Articles in Category: New Plants

Tree shortage

on Tuesday, 21 January 2014. Posted in Landscape architect, Landscape contractor, New Plants

Get ready to be flexible on your tree choices

fall trees

So there is talk in the nursery trade of tree shortages.  This is because with the downswing in the economy, many nurseries closed, went bankrupt or severly cut down their production.  Trees are not like many other commodities.  You can't just call up the factory and tell them to ramp up production and make more trees, like it's a flat screen TV, because demand is up.  Trees are on a long term cycle.  You have to produce a large tree from a smaller one so there are many stages to go through before you can have the quantities that you are in need of.  It seems as if we may not be back to normal for at least 5 years.  

 

So what does that mean for you as a landscape contractor, designer, or consumer?  It means that you need to get your orders in early, be prepared to not always get the size or variety you have specified, be flexible on possible subs, and work with your local nursery.   We are ordering more trees than usual and growing more than ever so that we can supply the rising demand for trees, shrubs, and perennials.   We are making sure to get in the varieties early that seem like they are going to be harder to get later in the season, like dogwoods and Zelkovas.  We are growing as much as we can ourselves so we are not dependent on what is going on in other growing areas. 

tractor

This also means that we are your nursery resource.  We are well versed in what is available, what is a totally appropriate sub if needed, and are happy to help all of our customers make the best choices.  

 

We think the tide has turned and landscaping needs are increasing again.  So this tree shortage is a good sign in some ways!  But it just means we all need to work together.   Our availablity is always on our website and may not show everything that is on its way but please This email address is being protected from spambots. You need JavaScript enabled to view it. if you need anything reserved or have questions.  Wholesale customers may use our retail or wholesale list.

 

Or come to our Landscape Professional Open House to preview the great selections we will have this year!  There is one in March and one in May.  Be sure to stop by and join us for drinks and dinner as well!

 

Help the bees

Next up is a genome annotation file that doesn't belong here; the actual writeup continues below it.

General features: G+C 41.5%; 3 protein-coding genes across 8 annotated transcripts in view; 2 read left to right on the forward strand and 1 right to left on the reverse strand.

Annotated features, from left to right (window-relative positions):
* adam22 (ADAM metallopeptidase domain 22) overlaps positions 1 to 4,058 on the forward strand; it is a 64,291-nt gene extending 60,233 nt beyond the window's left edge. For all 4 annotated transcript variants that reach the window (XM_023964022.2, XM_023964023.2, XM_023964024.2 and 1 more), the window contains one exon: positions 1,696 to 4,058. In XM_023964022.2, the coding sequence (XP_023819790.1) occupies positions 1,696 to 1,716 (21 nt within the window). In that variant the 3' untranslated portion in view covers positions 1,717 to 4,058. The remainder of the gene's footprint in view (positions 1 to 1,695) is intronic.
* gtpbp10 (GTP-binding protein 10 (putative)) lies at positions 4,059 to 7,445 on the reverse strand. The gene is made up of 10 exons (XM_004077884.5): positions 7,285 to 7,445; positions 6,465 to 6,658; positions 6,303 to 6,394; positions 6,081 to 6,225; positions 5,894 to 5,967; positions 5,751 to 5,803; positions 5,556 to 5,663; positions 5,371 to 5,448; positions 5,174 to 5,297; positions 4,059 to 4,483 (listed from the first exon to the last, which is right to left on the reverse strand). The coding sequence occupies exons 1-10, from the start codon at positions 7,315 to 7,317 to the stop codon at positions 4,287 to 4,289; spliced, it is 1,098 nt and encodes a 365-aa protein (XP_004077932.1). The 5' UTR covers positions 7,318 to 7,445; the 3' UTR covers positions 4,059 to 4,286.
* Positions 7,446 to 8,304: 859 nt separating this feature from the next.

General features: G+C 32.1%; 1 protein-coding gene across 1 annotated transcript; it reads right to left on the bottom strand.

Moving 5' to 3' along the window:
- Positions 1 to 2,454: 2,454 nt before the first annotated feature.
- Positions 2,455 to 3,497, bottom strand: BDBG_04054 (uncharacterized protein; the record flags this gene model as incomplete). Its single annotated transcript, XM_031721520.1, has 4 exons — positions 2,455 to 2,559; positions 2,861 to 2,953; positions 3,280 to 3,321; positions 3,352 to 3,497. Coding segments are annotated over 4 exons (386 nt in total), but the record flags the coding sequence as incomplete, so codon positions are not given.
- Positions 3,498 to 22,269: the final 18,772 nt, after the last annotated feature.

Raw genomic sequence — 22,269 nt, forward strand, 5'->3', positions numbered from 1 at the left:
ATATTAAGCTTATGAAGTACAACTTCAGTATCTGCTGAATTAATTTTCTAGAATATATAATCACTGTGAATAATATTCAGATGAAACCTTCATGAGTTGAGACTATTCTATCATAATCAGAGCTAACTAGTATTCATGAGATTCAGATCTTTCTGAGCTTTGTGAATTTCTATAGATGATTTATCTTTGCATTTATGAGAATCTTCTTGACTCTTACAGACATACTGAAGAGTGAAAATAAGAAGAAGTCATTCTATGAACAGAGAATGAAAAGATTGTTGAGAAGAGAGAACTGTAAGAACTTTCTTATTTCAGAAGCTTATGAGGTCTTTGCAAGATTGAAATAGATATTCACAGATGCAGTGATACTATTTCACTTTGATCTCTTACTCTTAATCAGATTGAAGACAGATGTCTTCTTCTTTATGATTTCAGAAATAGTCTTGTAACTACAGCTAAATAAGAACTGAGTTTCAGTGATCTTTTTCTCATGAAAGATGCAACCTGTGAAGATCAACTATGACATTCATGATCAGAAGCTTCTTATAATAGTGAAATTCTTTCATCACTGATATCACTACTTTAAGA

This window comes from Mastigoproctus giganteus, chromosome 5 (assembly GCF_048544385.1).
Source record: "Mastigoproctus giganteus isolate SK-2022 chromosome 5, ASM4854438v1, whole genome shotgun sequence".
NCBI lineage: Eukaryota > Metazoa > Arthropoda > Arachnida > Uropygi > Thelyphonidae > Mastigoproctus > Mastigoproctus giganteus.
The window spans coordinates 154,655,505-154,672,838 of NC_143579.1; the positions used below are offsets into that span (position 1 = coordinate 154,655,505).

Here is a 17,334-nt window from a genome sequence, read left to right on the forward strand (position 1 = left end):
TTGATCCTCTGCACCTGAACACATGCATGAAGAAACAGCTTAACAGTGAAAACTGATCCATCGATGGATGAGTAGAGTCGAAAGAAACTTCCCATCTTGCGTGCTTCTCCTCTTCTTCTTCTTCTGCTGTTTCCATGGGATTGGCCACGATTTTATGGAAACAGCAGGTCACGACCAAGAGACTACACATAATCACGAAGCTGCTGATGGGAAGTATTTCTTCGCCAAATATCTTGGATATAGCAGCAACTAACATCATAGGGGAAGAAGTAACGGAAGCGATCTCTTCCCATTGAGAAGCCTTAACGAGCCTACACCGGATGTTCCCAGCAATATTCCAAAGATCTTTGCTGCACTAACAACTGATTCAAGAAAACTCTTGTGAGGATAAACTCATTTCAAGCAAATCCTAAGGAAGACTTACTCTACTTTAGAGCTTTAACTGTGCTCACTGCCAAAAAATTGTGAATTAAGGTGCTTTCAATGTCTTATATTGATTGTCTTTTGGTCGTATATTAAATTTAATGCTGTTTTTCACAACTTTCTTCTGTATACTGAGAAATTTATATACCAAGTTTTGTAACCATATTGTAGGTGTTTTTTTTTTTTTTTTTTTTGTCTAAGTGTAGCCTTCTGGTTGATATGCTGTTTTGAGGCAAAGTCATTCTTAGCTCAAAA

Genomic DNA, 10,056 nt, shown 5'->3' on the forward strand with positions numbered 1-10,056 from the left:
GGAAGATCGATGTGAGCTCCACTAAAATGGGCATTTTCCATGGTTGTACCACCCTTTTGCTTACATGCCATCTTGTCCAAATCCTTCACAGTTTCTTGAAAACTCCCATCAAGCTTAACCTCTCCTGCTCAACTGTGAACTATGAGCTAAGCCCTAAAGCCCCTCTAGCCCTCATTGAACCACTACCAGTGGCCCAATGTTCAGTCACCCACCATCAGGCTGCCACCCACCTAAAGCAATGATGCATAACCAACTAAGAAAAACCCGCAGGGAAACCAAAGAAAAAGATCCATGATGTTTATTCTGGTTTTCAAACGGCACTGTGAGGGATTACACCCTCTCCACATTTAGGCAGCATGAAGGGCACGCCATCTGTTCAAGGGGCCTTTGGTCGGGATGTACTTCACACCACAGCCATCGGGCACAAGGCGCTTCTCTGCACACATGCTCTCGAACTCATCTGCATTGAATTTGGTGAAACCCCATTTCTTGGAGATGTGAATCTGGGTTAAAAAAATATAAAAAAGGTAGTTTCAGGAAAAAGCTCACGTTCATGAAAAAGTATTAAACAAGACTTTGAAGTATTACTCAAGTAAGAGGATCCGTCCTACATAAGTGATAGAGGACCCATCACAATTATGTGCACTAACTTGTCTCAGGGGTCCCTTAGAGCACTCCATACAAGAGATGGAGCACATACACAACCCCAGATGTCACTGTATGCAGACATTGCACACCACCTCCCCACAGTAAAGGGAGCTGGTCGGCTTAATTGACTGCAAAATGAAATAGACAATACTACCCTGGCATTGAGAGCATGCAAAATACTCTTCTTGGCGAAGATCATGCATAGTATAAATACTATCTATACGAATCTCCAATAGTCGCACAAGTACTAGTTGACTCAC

on Tuesday, 09 July 2013. Posted in Deer resistant, Drought tolerant, Fruit trees, New Plants

Plants for beauty and bees

Most of you know, the bees need our help.  But we still get people coming to the nursery not wanting to get a plant with too many flowers so it doesn't attract the bees.

photoChilopsisLinearis200x301photoSalviaUltraViolet200x301

 

 

But a few recent headlines about dead bees and conversations with customers have gotten me thinking more about the bees and how we need to help them.  Here are some of my answers to that issue.  

beesOne, I understand if you are allergic to bee stings, there is a legitimate reason to be wary.  But after 8 years of working at the nursery, having my arms immersed in bee-laden plants day in, day out, I have never been stung.   The bees are way more interested in the flowers than you.  The yellow jackets and wasps are what to be more cautious of as well as where a nest is.  If the bees are gathering pollen, they are doing a service to us and the environment and need more flowering plants to keep them healthy and happy.  Check out this great local website I came across that is filled with interesting facts about bees and what we can do to support them and get kids excited about them.

www.beegirl.org

 

 

There are so many choices right now for bee attractant plants, come visit to get a first hand look.  The Teucrium chamaedrys, Echinacea, Lavender, Solidago, and Solidaster are loaded with bees carrying pollen to and fro.  Anything in the herb family keeps them happy.  And keep in mind having flowering plants throughout the season.  The Ericas in early spring waken the bees back to their busy duties and the Caryopteris and Agastache feed them into the fall. 

 echinacea at nursery

See the previous entry for what else we can do to help the bees.

Open house for Landscape Professionals

on Thursday, 04 April 2013. Posted in Landscape architect, Landscape contractor, New Plants

We don't know about you, but this spring has so far been a blur.  With the lack of rain it has been extra busy.  But we would love to spend a morning with you to show off our plants and share a coffee and treats!

rainbow-over-nursery

 

This is an invite to all of our Landscape professional customers to join us for our open house on Saturday, April 13th from 9-11 am.

So get out of the office, away from the skidster, and come get a hands on tour of the nursery in all it's spring glory.  We are fully stocked and have some real specimens to show you as well as some of the new stock we are growing ourselves.  It will be a good chance to know what will be available to your customers this season and hopefully be a chance to catch up with each other! Looking forward to seeing you.

 

photo 3

Epimediums growing in the hoophouse, thanks to our new grower- Erik!  There are dozens of new varieties of perennials and shrubs that we haven't carried before as well as the tried and true.

 

tractor

There may be a few too many tractor drivers here.